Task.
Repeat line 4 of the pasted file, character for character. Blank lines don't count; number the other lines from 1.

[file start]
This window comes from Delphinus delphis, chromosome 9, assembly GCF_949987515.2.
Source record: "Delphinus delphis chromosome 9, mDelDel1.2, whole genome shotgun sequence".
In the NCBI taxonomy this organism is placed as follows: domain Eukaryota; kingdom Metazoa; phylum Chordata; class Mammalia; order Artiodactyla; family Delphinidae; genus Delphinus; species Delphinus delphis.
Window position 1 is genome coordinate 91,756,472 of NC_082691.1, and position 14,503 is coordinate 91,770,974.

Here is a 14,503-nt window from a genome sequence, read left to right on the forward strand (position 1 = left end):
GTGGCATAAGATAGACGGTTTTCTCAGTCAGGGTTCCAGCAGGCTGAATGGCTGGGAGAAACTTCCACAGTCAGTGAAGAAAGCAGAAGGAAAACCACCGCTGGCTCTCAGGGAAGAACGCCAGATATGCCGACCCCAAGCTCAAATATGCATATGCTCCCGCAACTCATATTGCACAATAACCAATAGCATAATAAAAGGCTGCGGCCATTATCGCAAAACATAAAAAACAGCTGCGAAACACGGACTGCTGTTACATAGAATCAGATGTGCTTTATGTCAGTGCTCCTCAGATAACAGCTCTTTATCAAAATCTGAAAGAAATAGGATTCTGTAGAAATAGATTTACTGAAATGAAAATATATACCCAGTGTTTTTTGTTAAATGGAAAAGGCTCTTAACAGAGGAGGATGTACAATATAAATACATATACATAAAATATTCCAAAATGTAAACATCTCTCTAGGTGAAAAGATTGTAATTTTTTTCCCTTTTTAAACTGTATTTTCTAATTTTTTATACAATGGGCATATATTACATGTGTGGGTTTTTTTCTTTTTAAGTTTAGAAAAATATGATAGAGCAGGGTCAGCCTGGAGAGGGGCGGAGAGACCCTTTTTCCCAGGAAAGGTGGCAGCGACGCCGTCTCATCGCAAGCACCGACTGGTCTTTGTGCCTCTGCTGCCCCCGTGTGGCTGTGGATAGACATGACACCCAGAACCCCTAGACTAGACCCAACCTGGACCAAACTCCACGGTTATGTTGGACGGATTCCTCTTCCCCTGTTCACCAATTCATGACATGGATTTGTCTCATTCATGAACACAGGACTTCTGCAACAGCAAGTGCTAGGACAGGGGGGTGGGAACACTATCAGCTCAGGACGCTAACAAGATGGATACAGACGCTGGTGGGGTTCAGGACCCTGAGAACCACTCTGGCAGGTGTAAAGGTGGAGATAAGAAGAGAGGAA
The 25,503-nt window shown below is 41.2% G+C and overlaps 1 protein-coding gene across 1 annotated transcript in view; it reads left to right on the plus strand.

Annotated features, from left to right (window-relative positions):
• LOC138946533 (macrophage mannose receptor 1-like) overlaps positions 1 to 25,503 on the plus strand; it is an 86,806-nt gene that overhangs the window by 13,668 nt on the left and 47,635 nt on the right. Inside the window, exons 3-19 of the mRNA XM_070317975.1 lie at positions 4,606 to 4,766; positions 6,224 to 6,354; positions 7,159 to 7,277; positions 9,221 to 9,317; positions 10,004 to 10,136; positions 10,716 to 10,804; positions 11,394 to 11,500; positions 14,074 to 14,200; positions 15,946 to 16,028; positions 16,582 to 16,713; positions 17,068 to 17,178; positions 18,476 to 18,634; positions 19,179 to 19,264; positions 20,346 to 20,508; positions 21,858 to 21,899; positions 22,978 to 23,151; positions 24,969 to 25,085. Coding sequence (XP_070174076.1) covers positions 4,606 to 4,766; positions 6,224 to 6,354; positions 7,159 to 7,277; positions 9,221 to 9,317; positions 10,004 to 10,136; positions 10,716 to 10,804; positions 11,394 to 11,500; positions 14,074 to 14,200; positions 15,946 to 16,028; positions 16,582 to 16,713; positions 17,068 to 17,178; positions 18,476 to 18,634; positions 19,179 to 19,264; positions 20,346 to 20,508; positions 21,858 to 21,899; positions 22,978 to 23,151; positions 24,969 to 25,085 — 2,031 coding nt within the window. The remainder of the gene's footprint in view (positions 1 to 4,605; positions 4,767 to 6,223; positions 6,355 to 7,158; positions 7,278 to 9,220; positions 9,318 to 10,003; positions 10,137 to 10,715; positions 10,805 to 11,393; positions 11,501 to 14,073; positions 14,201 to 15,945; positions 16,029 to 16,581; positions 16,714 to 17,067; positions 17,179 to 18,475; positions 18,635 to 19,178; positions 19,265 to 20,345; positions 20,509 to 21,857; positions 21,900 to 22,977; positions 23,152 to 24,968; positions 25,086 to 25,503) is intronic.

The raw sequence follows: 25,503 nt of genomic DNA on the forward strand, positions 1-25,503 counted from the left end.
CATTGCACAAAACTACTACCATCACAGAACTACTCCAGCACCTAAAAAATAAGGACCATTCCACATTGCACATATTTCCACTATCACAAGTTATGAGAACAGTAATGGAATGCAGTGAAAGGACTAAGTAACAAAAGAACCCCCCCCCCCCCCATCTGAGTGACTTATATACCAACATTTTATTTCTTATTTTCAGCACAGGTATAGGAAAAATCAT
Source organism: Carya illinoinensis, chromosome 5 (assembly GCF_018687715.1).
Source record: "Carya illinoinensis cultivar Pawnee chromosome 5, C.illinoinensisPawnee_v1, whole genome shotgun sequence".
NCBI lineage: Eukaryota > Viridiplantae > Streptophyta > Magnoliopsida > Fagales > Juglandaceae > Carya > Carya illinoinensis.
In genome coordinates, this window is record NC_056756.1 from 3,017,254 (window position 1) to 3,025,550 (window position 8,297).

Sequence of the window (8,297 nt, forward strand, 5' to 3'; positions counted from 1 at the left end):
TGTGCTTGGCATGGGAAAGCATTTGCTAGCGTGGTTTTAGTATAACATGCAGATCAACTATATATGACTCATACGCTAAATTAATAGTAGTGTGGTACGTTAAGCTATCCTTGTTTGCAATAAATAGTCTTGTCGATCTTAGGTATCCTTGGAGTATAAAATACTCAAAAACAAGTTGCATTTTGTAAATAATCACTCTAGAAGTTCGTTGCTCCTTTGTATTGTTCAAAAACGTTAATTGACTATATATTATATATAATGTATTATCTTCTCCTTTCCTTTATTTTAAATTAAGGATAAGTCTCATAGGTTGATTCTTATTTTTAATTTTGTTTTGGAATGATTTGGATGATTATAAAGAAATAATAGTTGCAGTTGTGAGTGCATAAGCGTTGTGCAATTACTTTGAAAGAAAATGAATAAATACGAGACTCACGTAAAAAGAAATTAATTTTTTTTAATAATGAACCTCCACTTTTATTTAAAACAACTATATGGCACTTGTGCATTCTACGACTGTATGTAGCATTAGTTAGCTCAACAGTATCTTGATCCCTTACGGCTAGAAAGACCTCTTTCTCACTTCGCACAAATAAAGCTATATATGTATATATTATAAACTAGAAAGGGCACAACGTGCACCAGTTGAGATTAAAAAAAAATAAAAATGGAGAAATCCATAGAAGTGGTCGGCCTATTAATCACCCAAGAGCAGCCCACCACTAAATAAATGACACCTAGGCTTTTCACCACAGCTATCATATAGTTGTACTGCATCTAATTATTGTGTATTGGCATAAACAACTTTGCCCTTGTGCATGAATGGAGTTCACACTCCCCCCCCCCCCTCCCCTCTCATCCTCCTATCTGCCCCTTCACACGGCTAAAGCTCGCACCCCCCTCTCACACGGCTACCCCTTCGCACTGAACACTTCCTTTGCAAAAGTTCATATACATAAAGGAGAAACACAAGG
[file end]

Window position 1 is genome coordinate 91,756,472 of NC_082691.1, and position 14,503 is coordinate 91,770,974.